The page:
Religious and moral beliefs have also influenced the shift in public opinion. Many religious groups and organizations have voiced concerns about the ethical implications of capital punishment. The belief in the potential for redemption and the sanctity of life has led to calls for more humane alternatives to the death penalty.
The Future of Capital Punishment in the United States. As the number of executions and death sentences continues to decline, it raises questions about the future of capital punishment in the United States. Some states have already taken steps to abolish or place moratoriums on the death penalty, while others are reevaluating their policies.
Public opinion polls consistently show a shift towards favoring alternatives to the death penalty. However, there are still proponents who argue for its retention as a necessary deterrent and retribution for heinous crimes.
Ultimately, the declining use of the death penalty reflects a broader societal shift towards a more nuanced and compassionate approach to criminal justice. As the United States continues to grapple with the complexities of capital punishment, it is clear that the conversation surrounding its use will persist, and the debate over its morality and efficacy will continue.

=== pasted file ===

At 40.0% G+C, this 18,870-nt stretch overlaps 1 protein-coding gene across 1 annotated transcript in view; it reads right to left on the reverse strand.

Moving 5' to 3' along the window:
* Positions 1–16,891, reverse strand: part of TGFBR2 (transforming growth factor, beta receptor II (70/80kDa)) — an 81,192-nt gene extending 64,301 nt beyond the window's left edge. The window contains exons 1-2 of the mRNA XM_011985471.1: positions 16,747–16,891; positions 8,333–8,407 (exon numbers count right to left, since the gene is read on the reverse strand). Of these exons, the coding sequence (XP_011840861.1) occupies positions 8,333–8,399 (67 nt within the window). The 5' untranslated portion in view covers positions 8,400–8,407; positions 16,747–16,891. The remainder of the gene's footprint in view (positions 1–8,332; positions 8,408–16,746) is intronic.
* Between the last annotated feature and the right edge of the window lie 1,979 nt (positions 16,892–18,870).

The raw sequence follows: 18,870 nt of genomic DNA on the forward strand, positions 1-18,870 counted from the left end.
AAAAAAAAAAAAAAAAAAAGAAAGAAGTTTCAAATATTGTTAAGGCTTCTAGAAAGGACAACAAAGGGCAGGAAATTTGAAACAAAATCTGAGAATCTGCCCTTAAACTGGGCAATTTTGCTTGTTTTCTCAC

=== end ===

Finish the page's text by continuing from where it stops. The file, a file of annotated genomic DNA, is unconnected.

Twenty-nine states — the majority — have either “abolished the death penalty or paused them by executive action,” according to DPIC. And only five states, Alabama, Florida, Missouri, Oklahoma, and Texas, conducted executions, “tying 2016 with the lowest number of states in 20 years. Together, Texas and Florida
accounted for more than half of this year’s 24 executions.”
This year did see an increase to 24 executions from last year’s 18 executions, which “can be attributed to Florida’s return to executions after a lengthy pause as its governor launched a presidential campaign,” the report noted.
DPIC also points out that Gallup released a poll last month that found that for the first time since 2000, when it began asking whether respondents believed the death penalty was fairly applied, 50% said it was not fairly imposed, while 47% believe it is. That’s a five-point increase in the percentage since Gallup last measured it in 2018.